Main Difference – Fluorescence vs. Luminescence
Fluorescence and luminescence both describe processes where materials emit photons without the emission being caused by heat. The main difference between fluorescence and luminescence is that luminescence describes any process where photons are emitted without heat being the cause, whereas fluorescence is, in fact, a type of luminescence where a photon is initially absorbed, which causes the atom to be in an excited singlet state. As the electron falls back to the ground state, a lower-energy photon is emitted.
What is Luminescence
Luminescence refers to radiation of light from materials, which is not caused by heat. A substance which glows when its temperature has ben raised (such as a bar of metals glowing red-hot), therefore, does not exhibit luminescence.
The light is emitted when an electron in an excited state “falls” down to the ground state. When this process occurs, a photon is emitted, carrying an amount of energy equal to the energy gap between the states. The energy that a photon carries determines its wavelength: if the wavelength is in the visible region of the electromagnetic spectrum, then “light” is seen.
Chemiluminescence is a type of luminescence where light is emitted due to a chemical reaction. During chemoluminescence, a chemical reaction produces atoms with electrons in excited states. Light is emitted as they fall to the ground state. For instance, luminol is a chemical that undergoes a chemical reaction to produce a molecule with electrons in an excited state. The iron present in haemoglobin in the blood can act as a catalyst for this reaction. Therefore, luminol is often sprayed on crime scenes to see if there had been traces of blood. If blood had been present, a bluish glow is produced that can be seen in the dark for a few seconds.
Luciferin is a chemical present in fireflies, which, when oxidised, produces a glow. Similarly, the glow in jellyfish is produced by the compound aequorin.
Electroluminescence is another type of luminescence which occurs when electrons, which are accelerated by strong electric fields, collide with a material and cause the material to ionise (as in the case of gas discharge tubes), or when electrons and holes recombine in a semiconductor material.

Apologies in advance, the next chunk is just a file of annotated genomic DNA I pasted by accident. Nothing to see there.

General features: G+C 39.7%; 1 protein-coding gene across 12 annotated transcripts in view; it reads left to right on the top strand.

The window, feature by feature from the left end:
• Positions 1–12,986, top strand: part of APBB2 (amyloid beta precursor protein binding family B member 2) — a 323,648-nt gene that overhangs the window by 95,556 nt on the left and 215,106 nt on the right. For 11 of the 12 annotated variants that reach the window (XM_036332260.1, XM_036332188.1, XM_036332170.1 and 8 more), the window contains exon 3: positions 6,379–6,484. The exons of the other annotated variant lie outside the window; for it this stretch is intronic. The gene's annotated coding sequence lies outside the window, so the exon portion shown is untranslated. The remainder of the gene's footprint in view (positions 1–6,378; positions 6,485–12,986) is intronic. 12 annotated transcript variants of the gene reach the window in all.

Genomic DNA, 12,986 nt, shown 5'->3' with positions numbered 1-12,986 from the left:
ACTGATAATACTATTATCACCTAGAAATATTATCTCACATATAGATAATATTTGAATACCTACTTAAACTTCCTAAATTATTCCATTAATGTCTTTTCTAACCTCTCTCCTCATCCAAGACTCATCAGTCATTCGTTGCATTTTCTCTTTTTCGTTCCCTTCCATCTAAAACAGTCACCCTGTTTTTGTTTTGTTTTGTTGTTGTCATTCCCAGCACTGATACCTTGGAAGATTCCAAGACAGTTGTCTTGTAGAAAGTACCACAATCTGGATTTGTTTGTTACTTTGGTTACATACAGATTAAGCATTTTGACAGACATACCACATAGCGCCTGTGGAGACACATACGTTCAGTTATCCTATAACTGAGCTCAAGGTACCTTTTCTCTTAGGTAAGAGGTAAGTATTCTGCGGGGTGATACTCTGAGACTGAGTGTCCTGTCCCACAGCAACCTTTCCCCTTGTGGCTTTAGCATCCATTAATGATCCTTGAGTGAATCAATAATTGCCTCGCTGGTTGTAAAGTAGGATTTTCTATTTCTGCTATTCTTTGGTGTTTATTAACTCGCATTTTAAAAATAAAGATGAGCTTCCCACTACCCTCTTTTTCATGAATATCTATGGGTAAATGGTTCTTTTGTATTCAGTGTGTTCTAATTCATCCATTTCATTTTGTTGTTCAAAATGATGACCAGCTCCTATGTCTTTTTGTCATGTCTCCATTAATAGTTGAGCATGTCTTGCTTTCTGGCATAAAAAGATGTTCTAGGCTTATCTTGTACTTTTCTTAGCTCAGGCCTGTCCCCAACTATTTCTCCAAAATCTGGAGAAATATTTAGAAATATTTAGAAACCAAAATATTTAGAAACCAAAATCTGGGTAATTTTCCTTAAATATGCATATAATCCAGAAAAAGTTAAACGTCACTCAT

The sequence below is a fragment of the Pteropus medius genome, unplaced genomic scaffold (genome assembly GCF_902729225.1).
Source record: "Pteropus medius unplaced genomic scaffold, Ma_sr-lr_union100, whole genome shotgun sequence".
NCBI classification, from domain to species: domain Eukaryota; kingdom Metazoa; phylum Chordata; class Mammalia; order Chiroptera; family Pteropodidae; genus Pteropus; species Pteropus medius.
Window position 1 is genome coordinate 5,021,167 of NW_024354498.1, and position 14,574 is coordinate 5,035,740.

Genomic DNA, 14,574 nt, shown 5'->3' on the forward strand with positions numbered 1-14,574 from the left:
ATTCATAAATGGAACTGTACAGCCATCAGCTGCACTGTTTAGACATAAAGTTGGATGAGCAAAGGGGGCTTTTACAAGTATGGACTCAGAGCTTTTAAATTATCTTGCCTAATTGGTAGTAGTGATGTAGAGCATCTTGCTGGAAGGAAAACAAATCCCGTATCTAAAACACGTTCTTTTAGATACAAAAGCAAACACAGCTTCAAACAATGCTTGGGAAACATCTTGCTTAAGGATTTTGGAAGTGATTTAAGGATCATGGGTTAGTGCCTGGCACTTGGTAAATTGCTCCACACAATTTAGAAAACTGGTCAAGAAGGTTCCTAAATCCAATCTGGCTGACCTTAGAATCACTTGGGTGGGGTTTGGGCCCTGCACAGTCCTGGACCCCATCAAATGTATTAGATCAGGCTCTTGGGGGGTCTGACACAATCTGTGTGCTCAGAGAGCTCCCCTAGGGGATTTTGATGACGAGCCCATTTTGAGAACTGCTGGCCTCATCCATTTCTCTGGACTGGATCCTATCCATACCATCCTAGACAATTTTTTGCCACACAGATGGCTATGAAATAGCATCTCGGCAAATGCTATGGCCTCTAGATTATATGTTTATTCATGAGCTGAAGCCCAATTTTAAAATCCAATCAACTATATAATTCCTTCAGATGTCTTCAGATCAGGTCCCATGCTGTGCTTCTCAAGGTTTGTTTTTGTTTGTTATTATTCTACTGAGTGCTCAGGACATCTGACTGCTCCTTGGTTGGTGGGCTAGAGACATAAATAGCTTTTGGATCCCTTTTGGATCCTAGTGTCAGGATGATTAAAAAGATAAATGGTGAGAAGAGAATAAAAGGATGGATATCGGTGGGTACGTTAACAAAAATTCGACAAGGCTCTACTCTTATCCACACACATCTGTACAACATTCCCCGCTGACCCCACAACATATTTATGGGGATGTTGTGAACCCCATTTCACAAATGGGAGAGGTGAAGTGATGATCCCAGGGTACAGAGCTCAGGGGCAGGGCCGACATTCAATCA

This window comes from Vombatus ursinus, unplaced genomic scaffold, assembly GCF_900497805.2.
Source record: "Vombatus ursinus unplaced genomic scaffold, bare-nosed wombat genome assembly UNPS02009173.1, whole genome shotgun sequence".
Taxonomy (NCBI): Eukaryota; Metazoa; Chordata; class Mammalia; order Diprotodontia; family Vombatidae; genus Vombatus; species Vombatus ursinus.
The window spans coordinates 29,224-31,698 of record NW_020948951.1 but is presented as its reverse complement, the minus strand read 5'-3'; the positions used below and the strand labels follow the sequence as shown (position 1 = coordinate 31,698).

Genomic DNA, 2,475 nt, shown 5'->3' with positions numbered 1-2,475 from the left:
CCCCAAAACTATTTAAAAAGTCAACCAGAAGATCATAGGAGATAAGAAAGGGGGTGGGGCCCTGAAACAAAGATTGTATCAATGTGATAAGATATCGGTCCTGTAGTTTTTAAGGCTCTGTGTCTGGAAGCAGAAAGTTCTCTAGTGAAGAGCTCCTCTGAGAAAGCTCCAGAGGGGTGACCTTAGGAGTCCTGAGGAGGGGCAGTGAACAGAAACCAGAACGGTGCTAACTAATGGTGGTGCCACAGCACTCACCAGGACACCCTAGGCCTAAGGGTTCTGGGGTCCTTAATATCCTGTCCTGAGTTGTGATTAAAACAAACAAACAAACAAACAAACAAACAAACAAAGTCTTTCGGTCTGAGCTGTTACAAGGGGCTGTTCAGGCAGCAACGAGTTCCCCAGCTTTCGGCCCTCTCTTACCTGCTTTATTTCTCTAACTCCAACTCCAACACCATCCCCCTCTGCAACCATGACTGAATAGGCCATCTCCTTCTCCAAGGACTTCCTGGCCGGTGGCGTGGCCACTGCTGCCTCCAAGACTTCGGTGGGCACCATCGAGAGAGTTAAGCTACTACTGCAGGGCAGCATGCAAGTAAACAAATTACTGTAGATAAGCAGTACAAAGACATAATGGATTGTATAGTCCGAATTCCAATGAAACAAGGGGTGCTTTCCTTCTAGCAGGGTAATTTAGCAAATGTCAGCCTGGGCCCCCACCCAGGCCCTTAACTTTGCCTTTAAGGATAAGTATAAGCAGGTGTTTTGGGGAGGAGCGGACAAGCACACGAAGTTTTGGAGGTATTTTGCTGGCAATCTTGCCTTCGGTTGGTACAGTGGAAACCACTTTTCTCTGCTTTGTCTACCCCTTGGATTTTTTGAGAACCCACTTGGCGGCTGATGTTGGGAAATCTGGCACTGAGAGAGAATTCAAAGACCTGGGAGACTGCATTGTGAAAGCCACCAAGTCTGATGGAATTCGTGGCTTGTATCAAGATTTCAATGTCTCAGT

What is Fluorescence
Fluorescence is itself a type of luminescence called photoluminescence. Here, electrons are first excited by an external photon. The excited electron may have the same spin as it did at the ground level, or the opposite spin. When spins of all electrons in the system end up being paired, the system is said to be in a singlet state. When there is a set of electrons with unpaired spins, the system is said to be in a triplet state.
The excited electron can then go back to the ground level by emitting a photon. When an electron is in an excited triplet state, if it emits a photon to go back to the ground state, the process is referred to as phosphorescence. When an electron is in the excited singlet state, when it emits a photon to go back to the ground level, the process is referred to as fluorescence. Compared to phosphorescence, electrons spend much shorter times in their excited states in fluorescence.
The process of fluorescence takes place via several stages. First, the excited electron falls to a lower vibrational energy state, in a process named relaxation. Then, a photon is emitted as the electron falls to the ground state. After the photon emission, the electron again undergoes relaxation to fall to the lowest vibrational energy level at the ground state.
Note that during relaxation processes, the electrons lose energy but photons are not emitted. Consequently, the photons emitted during fluorescence carry less energy compared to the absorbed photon. As a result, the emission spectrum of a material undergoing fluorescence is shifted towards larger wavelengths compared to its absorption spectrum. This shift in wavelengths is called the Stokes shift.
In fluorescent lamps, ultraviolet waves are first produced by passing an electric current through a gas. The ultraviolet rays then cause fluorescence in a coating applied onto the inside of the light bulb.
Difference Between Fluorescence and Luminescence
Luminescence refers to any mechanism where photons are generated, without an input of heat.
Fluorescence refers to a specific type of luminescence where the energy to produce the photon comes from the absorption of a photon with higher energy. An excited singlet state is produced in the intermediate stages.
In luminescence processes, in general, a photon may be given off after any time. The lifetime of the electron in the excited may vary from process to process.
In fluorescence, the lifetime of the excited state is very small. Hence, photons are emitted from the atoms soon after the incident photons are absorbed.
“Luminol and Hemoglobin. Luminol glows in an alkalic solution when you add Hemoglobin and H2O2” by everyone’s idle from berlin, germany (http://www.flickr.com/photos/mgdtgd/140282001/) [CC BY-SA 2.5], via Wikimedia Commons